“This makes Nervous Nancy every bit as guilty as Liddle’ Adam Schiff for High Crimes and Misdemeanors, and even Treason. I guess that means that they, along with all of those that evilly ‘Colluded’ with them, must all be immediately Impeached!” 

Nancy Pelosi, as speaker of the House of Representatives, has done nothing that meets the Constitutional definition of treason: “Treason against the United States, shall consist only in levying War against them, or in adhering to their Enemies, giving them Aid and Comfort.” 

Moreover, members of Congress cannot be impeached. Impeachment is a Congressional tool for investigating judges or executive branch officials they believe may have committed crimes. 

No doubt many people believe that Trump wouldn’t dare ask his hand-picked Attorney General, William Barr, to indict Adam Schiff or Nancy Pelosi for treason. 

Of course, there were many people who believed that Trump wouldn’t dare fire FBI Director James Comey for pursuing an investigation into Russia’s subversion of the 2016 Presidential election.

Or that he would openly call on a hostile foreign power—China—to intervene in the 2020  Presidential election.

A President who can invite a hostile foreign power to slander his political opponent can just as easily call on a hostile foreign power to assassinate that opponent. 

Trump has claimed: “Let me tell you, I’m only interested in corruption. I don’t care about politics. I don’t care about Biden’s politics….”

But if Trump were concerned about fighting corruption, he wouldn’t have:

  • Focused his anti-corruption campaign entirely on Biden;
  • Defended his former 2016 campaign chairman, Paul Manafort, who made millions working for former Ukrainian President Viktor Yanukovych;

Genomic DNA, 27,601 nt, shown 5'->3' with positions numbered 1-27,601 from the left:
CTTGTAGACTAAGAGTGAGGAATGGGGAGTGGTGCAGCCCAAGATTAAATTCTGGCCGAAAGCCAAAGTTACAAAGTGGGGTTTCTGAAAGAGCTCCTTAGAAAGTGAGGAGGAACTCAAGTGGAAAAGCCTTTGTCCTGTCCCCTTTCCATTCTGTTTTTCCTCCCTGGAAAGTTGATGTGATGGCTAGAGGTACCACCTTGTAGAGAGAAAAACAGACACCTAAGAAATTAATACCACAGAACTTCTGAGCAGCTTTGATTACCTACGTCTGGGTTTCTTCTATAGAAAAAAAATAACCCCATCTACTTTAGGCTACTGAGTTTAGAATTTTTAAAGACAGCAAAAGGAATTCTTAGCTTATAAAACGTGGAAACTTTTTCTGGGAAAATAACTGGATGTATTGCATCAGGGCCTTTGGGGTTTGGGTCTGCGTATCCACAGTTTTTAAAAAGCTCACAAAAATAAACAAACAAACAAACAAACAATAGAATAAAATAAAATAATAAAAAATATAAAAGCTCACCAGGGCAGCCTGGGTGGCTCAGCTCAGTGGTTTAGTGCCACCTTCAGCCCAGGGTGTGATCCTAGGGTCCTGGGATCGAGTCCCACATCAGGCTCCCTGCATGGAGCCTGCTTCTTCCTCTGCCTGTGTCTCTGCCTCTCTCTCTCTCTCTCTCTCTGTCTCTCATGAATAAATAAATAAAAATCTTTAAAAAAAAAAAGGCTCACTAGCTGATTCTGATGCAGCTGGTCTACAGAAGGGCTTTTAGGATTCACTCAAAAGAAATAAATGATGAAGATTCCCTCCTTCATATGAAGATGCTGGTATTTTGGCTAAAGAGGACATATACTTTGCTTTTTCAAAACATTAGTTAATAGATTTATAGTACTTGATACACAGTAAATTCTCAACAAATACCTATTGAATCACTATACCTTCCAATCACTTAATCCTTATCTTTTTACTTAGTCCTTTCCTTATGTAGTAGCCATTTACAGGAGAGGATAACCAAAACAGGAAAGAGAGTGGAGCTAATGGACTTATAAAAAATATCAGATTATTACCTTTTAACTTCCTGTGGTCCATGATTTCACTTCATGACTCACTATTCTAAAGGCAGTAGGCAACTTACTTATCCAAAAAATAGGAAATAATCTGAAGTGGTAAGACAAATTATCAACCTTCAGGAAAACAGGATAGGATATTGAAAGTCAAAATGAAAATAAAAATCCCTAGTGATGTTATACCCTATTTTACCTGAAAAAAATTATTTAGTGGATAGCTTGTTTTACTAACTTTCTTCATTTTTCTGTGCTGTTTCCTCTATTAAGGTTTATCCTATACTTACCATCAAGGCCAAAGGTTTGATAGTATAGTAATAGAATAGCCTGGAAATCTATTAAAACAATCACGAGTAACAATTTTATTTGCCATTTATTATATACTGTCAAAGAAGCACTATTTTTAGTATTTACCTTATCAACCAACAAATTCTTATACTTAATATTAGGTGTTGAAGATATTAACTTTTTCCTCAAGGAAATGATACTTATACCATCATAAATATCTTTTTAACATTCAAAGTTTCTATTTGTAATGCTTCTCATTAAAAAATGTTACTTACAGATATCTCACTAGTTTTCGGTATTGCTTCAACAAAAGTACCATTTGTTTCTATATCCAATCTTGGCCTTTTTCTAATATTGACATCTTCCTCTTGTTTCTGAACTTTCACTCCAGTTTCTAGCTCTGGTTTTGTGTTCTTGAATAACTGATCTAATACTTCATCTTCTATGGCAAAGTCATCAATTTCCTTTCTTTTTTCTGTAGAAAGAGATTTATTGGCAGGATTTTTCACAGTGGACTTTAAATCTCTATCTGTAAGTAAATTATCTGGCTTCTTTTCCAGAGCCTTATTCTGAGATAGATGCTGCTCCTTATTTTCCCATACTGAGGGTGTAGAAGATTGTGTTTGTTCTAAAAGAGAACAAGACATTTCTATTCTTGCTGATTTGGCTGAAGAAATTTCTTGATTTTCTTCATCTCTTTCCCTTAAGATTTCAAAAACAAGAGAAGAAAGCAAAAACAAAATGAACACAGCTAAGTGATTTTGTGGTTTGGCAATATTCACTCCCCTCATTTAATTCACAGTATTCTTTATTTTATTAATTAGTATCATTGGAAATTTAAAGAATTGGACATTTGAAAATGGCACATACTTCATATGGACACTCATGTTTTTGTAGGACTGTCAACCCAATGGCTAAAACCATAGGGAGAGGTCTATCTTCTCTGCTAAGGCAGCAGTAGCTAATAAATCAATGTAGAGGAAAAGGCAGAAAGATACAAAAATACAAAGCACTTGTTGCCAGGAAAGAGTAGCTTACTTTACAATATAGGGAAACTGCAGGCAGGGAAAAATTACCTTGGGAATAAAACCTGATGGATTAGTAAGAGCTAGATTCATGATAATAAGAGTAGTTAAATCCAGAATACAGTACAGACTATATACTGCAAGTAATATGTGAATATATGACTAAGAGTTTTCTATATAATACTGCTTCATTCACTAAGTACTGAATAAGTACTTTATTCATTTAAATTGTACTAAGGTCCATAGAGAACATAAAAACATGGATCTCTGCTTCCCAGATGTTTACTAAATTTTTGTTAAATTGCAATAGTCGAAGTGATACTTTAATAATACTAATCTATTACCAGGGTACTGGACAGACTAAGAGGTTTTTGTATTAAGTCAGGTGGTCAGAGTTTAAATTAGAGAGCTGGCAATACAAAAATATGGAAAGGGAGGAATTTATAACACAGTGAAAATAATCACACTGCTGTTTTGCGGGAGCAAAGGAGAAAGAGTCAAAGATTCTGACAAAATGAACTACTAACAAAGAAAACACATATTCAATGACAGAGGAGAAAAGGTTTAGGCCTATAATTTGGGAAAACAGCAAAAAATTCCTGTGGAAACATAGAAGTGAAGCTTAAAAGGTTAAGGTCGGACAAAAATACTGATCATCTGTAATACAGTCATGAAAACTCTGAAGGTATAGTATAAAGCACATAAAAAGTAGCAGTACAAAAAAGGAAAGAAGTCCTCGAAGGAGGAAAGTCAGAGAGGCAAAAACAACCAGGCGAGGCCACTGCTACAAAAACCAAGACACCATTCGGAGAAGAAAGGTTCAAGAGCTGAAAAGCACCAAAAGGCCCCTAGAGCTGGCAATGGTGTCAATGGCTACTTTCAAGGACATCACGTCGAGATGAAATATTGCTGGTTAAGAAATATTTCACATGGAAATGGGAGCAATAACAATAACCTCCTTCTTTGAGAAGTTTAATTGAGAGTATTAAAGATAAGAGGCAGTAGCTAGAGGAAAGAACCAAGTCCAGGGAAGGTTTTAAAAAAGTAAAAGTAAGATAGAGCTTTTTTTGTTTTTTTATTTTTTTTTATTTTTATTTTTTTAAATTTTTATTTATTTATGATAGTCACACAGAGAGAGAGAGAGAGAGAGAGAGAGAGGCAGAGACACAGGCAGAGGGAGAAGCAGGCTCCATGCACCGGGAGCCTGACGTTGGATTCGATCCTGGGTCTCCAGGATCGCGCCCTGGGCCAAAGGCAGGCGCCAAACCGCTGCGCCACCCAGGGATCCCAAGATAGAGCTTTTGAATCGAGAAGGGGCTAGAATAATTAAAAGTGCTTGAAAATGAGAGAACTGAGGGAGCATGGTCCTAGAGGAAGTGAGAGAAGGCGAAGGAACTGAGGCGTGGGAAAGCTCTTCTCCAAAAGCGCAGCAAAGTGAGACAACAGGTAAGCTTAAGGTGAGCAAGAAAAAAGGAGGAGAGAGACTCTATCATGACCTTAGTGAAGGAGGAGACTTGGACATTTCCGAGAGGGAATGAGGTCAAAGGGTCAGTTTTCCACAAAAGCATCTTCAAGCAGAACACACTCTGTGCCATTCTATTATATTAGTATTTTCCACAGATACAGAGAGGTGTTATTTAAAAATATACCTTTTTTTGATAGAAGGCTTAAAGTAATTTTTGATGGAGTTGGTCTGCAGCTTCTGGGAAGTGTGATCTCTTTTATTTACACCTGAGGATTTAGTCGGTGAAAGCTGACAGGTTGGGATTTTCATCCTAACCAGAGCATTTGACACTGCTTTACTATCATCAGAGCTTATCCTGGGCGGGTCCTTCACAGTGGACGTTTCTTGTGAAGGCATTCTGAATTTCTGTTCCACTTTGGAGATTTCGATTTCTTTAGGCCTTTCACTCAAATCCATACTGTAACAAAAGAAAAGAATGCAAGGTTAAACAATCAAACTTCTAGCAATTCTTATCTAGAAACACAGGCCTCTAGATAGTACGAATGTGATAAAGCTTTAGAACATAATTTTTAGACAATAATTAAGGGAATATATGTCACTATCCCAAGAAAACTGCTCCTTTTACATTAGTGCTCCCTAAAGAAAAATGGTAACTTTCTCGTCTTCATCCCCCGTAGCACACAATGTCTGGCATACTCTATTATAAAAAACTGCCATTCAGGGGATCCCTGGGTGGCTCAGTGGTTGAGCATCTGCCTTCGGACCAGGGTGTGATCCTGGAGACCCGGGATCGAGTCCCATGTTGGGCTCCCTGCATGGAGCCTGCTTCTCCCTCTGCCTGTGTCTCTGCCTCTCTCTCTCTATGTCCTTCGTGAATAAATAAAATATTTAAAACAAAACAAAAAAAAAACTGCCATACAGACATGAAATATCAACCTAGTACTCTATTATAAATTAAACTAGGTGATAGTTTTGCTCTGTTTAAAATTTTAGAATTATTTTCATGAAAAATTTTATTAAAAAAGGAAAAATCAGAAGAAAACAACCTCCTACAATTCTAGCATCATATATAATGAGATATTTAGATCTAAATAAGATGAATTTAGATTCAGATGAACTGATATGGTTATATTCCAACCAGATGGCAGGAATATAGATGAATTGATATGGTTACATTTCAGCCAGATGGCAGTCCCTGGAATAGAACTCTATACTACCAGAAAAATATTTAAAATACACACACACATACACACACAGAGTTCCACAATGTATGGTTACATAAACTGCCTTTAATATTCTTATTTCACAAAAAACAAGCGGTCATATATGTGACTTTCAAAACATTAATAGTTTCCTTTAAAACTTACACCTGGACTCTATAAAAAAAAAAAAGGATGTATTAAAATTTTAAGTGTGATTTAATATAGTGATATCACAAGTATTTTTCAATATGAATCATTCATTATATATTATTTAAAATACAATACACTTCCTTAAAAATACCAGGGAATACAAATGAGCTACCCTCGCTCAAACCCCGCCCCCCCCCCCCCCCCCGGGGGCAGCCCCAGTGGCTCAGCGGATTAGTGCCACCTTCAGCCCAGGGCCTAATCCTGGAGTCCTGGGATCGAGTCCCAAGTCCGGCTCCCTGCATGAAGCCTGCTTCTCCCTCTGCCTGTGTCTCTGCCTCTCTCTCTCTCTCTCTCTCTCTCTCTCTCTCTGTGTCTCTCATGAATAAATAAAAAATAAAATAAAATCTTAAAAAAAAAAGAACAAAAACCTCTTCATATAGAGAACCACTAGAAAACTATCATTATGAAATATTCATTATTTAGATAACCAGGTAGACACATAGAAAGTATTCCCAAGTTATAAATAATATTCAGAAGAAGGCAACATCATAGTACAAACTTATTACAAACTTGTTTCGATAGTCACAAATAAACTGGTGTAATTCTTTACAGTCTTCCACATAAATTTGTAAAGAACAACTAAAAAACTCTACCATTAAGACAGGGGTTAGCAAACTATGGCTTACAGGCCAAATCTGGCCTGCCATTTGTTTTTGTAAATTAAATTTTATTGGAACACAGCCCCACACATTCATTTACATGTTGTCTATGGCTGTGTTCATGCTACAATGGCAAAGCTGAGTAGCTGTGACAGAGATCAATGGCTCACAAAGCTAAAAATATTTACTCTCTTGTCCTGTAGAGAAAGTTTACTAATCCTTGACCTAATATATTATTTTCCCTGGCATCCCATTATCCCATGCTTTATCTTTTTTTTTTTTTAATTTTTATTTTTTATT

• Praised others mired in corruption scandals—such as Russian President Vladimir Putin and Israeli Prime Minister Benjamin Netanyahu.

Trump is counting on Americans’ awe of the Presidency to convince them of his integrity.

But according to Robert A. Prentice, Professor of Government and Society at the McCombs School of Business at The University of Texas at Austin: 

“President Donald Trump’s lying is off the charts. No prominent politician in memory bests Trump for spouting spectacular, egregious, easily disproved lies. The birther claim. The vote fraud claim. The attendance at the inauguration claim. And on and on and on.

“Every fact checker—Kessler, Factcheck.org, Snopes.com, PolitiFact—finds a level of mendacity unequaled by any politician ever scrutinized. For instance, 70 percent of his campaign statements checked by PolitiFact were mostly false, totally false, or “pants on fire” false.”

Donald Trump prides himself on setting Presidential precedents. He may turn out to be the first President who invoked “treason” against his political opponents—and was himself found to be a menace to the nation he claimed to love.

“TREASON”: TRUMP LIKES THE SOUND OF THE WORD: PART TWO (OF THREE)

In Bureaucracy, History, Law, Politics, Social commentary, Uncategorized on October 10, 2019 at 12:07 am

In 2016, Donald Trump asked Russia to intervene in the upcoming Presidential election.

At a July 22, 2016 press conference in Doral, Florida, Trump said: “Russia, if you are listening, I hope you are able to find the 33,000 emails that are missing [from Democratic Presidential candidate Hillary Clinton’s computer]. I think you will probably be rewarded mightily by our press.”

Hours later, the Main Intelligence Directorate in Moscow targeted Clinton’s personal office and hit more than 70 other Clinton campaign accounts.

And on October 3, 2019, Trump called on another foreign—and enemy—nation to churn out “dirt” on another Democratic Presidential candidate: Former Vice President Joe Biden: “China should start an investigation into the Bidens.”

Head shot of Trump smiling in front of an American flag. He is wearing a dark blue suit jacket, white shirt, light blue necktie, and American flag lapel pin.

Donald Trump

Asked if he had requested China’s “President-for-Life” Xi Jinping to do so, Trump replied: “I haven’t. But it’s certainly something we should start thinking about.”

Trump’s comments came just one week before a Chinese delegation was to arrive in Washington to resume protracted trade negotiations.

And to make certain the Chinese got the message, Trump warned: “I have a lot of options on China, but if they don’t do what we want, we have tremendous power.”

Despite Trump’s accusations, there has been no evidence of corruption by Biden or his son, Hunter. 

Having twice called on foreign—and enemy—nations to subvert American Presidential elections, Trump feels himself qualified to define who is guilty of treasonous behavior. 

Enter Adam Schiff (D-CA), chairman of the House Intelligence Committee.